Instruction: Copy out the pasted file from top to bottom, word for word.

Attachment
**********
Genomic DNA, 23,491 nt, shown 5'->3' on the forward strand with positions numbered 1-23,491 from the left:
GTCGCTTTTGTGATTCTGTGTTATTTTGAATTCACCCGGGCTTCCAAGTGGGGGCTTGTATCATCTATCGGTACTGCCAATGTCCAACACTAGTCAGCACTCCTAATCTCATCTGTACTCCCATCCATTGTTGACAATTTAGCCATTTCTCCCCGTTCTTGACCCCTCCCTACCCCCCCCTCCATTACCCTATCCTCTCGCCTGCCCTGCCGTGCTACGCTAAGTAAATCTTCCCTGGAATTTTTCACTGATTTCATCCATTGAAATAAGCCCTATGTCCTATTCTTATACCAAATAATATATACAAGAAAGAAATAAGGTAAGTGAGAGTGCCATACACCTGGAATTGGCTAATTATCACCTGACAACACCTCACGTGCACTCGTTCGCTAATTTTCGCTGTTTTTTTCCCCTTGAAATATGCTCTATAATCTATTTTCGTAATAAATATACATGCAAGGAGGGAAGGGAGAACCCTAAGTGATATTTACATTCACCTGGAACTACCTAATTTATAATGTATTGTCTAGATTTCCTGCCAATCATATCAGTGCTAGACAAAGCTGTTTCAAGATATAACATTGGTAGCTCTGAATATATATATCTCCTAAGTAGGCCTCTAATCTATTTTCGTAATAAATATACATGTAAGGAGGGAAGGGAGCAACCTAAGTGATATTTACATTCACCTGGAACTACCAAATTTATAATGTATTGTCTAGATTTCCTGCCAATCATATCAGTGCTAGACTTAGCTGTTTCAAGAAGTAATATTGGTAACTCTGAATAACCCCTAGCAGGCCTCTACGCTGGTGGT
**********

Genomic DNA, 23,491 nt, shown 5'->3' on the forward strand with positions numbered 1-23,491 from the left:
GTCGCTTTTGTGATTCTGTGTTATTTTGAATTCACCCGGGCTTCCAAGTGGGGGCTTGTATCATCTATCGGTACTGCCAATGTCCAACACTAGTCAGCACTCCTAATCTCATCTGTACTCCCATCCATTGTTGACAATTTAGCCATTTCTCCCCGTTCTTGACCCCTCCCTACCCCCCCCTCCATTACCCTATCCTCTCGCCTGCCCTGCCGTGCTACGCTAAGTAAATCTTCCCTGGAATTTTTCACTGATTTCATCCATTGAAATAAGCCCTATGTCCTATTCTTATACCAAATAATATATACAAGAAAGAAATAAGGTAAGTGAGAGTGCCATACACCTGGAATTGGCTAATTATCACCTGACAACACCTCACGTGCACTCGTTCGCTAATTTTCGCTGTTTTTTTCCCCTTGAAATATGCTCTATAATCTATTTTCGTAATAAATATACATGCAAGGAGGGAAGGGAGAACCCTAAGTGATATTTACATTCACCTGGAACTACCTAATTTATAATGTATTGTCTAGATTTCCTGCCAATCATATCAGTGCTAGACAAAGCTGTTTCAAGATATAACATTGGTAGCTCTGAATATATATATCTCCTAAGTAGGCCTCTAATCTATTTTCGTAATAAATATACATGTAAGGAGGGAAGGGAGCAACCTAAGTGATATTTACATTCACCTGGAACTACCAAATTTATAATGTATTGTCTAGATTTCCTGCCAATCATATCAGTGCTAGACTTAGCTGTTTCAAGAAGTAATATTGGTAACTCTGAATAACCCCTAGCAGGCCTCTACGCTGGTGGT